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Eva-Britt Svensson | Image: Europe & Me, Laura Hempel

Economic crises and political instability have taken over the spotlight in Europe for a considerably long time. We seem to have neglected those who fight for Europeans subtly, everyday, in other crucial areas, whose efforts are changing the lives of many and whose intentions are inspirational. As a result, for this issue’s Top European, we introduce you to Swedish MEP Eva-Britt Svensson.

A survivor of domestic violence

A member of Sweden’s Left Party and vice-chair of the European United Left – Nordic Green Left (GUE/NGL) in the European Parliament, Svensson is mostly known and praised for her role as the chair of the Committee on Women’s Rights and Gender Equality, publicly fighting for recognition of gender-based violence –  physical, mental and sexual violence imposed by men on women and girls – and for the prevention of gender stereotyping in the media in Europe.

According to Jerzy Buzek, European Parliament President, one in four adult European women is a victim of physical violence, and one in ten of sexual violence, at least once in her lifetime.

“Unfortunately, many women never seek help because of fear and shame,” he said in a speech to mark International Women’s Day 2010.

And it is exactly this shame and fear that Svensson vows to confront and defeat. As a victim of domestic violence herself, who suffered from mental and physical harm from her husband of 20 years, Svensson has only taken advantage of her experience to make herself more determined to give women in Europe a stronger voice.

“I want to show other women that you can not only survive, but also build a good life for yourself and your children. When you live in these relations, you feel ashamed and think it is your fault. Women need to know that it is not their fault. It is nothing to be ashamed of. It [gender-based violence] is a crime, and you must leave the abuser and go to the police, if necessary.

“I decided when I survived that I would keep on showing that it was not my fault, and that I would go on with my political work. I’m proud of what I’m doing,” Svensson said in an interview.

During her political career, she has been involved in many EU-wide campaigns to protect women, such as “Stop domestic violence against women”, and supported the United Nations Development Fund for Women (UNIFEM) campaign “Say NO to Violence against Women”. As the chair of the Committee on Women’s Rights and Gender Equality, she pushed through a parliamentary resolution on eliminating violence against women, which was finally adopted in 2009. As a result, the Commission was asked to declare a “European Year of Zero Tolerance of Violence against Women” within five years.

To many, this may all sound like bureaucratic jargon. To some extent, it is. But on the other hand, long before Svensson took over responsibility, there was already the need to establish such resolutions but nothing happened until this Swede came along.

Fight for recognition and public prosecution of gender-based violence in Europe

Currently there are still EU member states in which gender-based violence does not fall under public prosecution, which is an issue that Svensson has been urging the EU to change. Additionally, topics such as working equality for women, measures to stop female genital mutilation, prosecution of domestic violence, forced marriages and so-called “crimes of honour” are put on the table for concrete discussions. They are no longer topics that can be put aside, but realities that need to be dealt with, with legal enforcement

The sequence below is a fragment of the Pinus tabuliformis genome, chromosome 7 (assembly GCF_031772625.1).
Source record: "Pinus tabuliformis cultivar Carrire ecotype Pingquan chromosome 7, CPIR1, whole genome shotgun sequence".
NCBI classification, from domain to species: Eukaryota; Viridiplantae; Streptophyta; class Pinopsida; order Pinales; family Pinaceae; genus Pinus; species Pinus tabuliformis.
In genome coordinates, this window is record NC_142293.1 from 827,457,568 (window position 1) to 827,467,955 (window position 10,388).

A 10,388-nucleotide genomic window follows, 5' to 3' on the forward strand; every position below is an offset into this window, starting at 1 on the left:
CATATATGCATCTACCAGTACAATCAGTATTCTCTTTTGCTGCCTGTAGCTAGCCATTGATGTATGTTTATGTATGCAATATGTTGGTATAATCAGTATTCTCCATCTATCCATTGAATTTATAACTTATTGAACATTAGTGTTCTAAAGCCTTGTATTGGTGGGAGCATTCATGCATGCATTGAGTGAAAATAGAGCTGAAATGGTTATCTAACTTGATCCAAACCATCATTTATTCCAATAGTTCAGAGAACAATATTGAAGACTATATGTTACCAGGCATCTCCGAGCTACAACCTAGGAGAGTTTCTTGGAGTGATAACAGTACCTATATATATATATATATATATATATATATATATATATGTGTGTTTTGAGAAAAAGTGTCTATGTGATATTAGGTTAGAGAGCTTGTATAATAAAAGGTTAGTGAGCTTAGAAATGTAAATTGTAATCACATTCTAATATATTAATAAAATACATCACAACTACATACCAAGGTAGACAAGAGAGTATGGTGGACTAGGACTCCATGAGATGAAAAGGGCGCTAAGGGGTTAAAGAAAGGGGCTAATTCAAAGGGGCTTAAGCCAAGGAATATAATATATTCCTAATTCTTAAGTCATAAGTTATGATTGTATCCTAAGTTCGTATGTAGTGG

With her experience and understanding in violence against women, Svensson thinks like a member of the group that she is trying to help – female victims are generally afraid and ashamed to talk about the attacks. Therefore, under her leadership, the Committee suggested appointing national rapporteurs to gather information, establishing a single system so that all competent authorities would be able to record instances of assault, and training professionals to approach victims and record the incidents, in order to hold the perpetrators responsible for their actions.

Svensson is also involved in the Stockholm Programme (2010-2014), which further stresses the protection of the victim from retaliation while awaiting results from the prosecution.

I’m so happy that I survived [the violence]. I couldn’t believe that I did. Now sometimes I feel very strong. I want to shout all over the world, ‘Look at me. It’s possible!’

In 2010, her commitment to her political life, especially in the aspects of tackling violence, was recognised and she was given an “Outstanding Achievement” award by The Parliament Magazine.

Violence against women has not been completely eradicated from Europe and the difference Eva-Britt Svensson made cannot rescue all the victims from their misery. But at least, this sensitive – and often easily forgotten – topic has a much higher profile as a policy issue at the EU level.

In 1st September 2011, Eva-Britt Svensson resigned from her post in the European Parliament for health reasons. It is a pity that someone as strong, determined and personal as Svensson is out of the political arena. But her words and her cause should still encourage women across Europe and beyond.

Cover photo: GUE/NGL (Flickr) Licence: CC by NC-ND 2.0

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